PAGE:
Research shows that Jenny is not alone with her opinion. According to The Guardian almost a million young people are calling for a vote on the final Brexit deal. And although Brexit Day is just around the corner, nobody really knows what is going to happen and it causes especially students to worry about their future.

By Anne Blombach

The Crow’s Nest is a Greenwich Students’ Union Student Media channel. The views expressed in this website do not necessarily reflect those of GSU, its trustees, employees, officers or the University of Greenwich.

Speakeasy with UGRFC @ Belushi’s: 29th March!

They’re going out with a bang! Paired with Belushi’s Greenwich, the University of Greenwich Rugby team (UGRFC) are hosting their final event of the year on Saturday 29th March. The theme- The Roaring 20s!

Oh, yes!

Break out your finery ladies and gentlemen, this ones going to be a big one. We’re talking anything from The Great Gatsby to Peaky Blinders. Everyone, it’s time to break out the flat-caps, feather boas and fanciest attire you’ve got for this final blowout of the year.

Image result for gatsby party

Obviously Belushi’s will be offering their usual deals including:

2-4-1 VKs, £2.50 single spirits & mix, £3 pints, £2.80 Corona and £2.50 bombs!

And, of course, we’d all love to do it like they did during the prohibition when booze was cheap, but unfortunately we live in London in 2019 and we’re all students- so champers is off the table for most of us! But what’s the next best thing?


There will be a FREE glass of budget-bubbly waiting for anyone who purchases a ticket online. There will also be glasses behind the bar for £2.50 and they’ll also have some lovely staff wondering through the party with glasses to buy on trays for the same price (adding to the trays of jagers that float around and threaten to push the night downhill!)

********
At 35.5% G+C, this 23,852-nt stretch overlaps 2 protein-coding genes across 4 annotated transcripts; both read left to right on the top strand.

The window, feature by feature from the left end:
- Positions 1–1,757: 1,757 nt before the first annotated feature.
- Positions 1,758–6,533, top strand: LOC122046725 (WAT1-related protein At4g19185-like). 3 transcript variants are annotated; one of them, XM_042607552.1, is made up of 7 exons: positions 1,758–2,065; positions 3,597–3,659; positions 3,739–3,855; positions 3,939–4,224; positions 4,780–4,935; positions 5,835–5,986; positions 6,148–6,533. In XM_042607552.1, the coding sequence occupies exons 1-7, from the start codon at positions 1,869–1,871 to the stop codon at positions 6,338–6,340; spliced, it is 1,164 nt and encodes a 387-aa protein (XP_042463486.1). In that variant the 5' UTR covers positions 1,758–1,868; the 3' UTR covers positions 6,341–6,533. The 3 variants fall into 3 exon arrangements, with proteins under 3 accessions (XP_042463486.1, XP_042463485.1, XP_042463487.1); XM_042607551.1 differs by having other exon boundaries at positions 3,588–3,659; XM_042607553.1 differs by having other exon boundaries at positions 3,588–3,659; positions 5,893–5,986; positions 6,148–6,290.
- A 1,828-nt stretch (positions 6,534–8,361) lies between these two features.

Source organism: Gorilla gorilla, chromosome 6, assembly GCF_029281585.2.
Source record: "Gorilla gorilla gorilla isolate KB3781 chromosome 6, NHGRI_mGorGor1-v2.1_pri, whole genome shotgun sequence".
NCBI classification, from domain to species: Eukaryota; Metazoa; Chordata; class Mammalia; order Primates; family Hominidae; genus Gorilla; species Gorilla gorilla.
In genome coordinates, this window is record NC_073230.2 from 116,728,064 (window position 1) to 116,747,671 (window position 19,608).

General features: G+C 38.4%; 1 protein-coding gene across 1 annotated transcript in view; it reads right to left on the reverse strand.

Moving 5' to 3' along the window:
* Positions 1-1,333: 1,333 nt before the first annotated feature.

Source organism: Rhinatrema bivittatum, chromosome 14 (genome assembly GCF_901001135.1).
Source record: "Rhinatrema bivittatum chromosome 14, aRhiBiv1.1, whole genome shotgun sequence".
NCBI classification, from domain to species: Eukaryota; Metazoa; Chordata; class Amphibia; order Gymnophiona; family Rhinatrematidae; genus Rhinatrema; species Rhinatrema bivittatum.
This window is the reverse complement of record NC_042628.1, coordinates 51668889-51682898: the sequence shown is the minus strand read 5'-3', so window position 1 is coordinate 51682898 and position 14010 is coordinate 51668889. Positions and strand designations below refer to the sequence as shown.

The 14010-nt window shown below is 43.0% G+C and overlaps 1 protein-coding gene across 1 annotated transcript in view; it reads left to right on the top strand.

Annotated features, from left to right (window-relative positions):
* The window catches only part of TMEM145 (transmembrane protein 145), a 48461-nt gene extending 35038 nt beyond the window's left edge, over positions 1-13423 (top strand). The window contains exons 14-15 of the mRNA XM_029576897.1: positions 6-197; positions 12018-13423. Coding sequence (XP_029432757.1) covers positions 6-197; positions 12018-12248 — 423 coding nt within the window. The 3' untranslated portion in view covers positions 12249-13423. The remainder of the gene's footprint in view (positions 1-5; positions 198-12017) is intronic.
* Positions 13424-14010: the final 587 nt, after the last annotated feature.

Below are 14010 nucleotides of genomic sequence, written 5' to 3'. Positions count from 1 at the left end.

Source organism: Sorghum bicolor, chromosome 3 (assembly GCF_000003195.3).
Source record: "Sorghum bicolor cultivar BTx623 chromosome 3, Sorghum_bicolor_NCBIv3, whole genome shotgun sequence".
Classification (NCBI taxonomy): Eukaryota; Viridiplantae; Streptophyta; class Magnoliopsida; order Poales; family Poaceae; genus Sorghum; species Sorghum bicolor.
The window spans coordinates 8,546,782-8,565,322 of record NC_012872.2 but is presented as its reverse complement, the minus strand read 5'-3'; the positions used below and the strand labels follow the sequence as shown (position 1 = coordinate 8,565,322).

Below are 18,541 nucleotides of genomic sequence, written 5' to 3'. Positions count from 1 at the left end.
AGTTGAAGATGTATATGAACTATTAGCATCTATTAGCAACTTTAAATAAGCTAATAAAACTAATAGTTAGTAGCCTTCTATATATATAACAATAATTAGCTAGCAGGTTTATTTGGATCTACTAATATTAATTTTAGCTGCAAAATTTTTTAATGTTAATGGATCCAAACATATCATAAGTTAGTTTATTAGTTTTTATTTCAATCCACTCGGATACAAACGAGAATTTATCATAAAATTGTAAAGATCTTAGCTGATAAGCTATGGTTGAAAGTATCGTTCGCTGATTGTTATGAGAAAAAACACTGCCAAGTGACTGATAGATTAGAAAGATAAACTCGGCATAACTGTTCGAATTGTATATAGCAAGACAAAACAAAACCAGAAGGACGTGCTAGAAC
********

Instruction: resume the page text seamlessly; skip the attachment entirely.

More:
I know it’s one I’ll definitely be going to so I hope to see you there! I’ll be the one in the waistcoat and the flat-cap!

By Nicholas Jones

The Crow’s Nest is a Greenwich Students’ Union Student Media channel. The views expressed in this website do not necessarily reflect those of GSU, its trustees, employees, officers or the University of Greenwich.


Events are Basically Instagram Coming to Life

Fyre Fraud

For the past decade, we saw social media evolving and taking the world by storm. As each year passed, our now favourite platforms such as Instagram, Facebook and Twitter have gained more and more power over us that allows them to shape our views and attitudes in unimaginable ways. The whole movement has not only allowed for celebrities to get more exposure but also made them into social media influencers who have become the trendsetters and human brands even more than ever before. Just add celebrity endorsements to a social media campaign and you will get a guide to a successful influencer marketing for your event.

A survey from WhoSay reports, 89% of U.S. agency and brand marketers believe influencer marketing can positively impact how people feel about their brand or product. This shines some light on why exactly Fyre Festival creators thought that involving Kendall Jenner to post a single Instagram post for £193,000 and launching a luxury marketing campaign with the other top 10 supermodels in the Bahamas was worth it.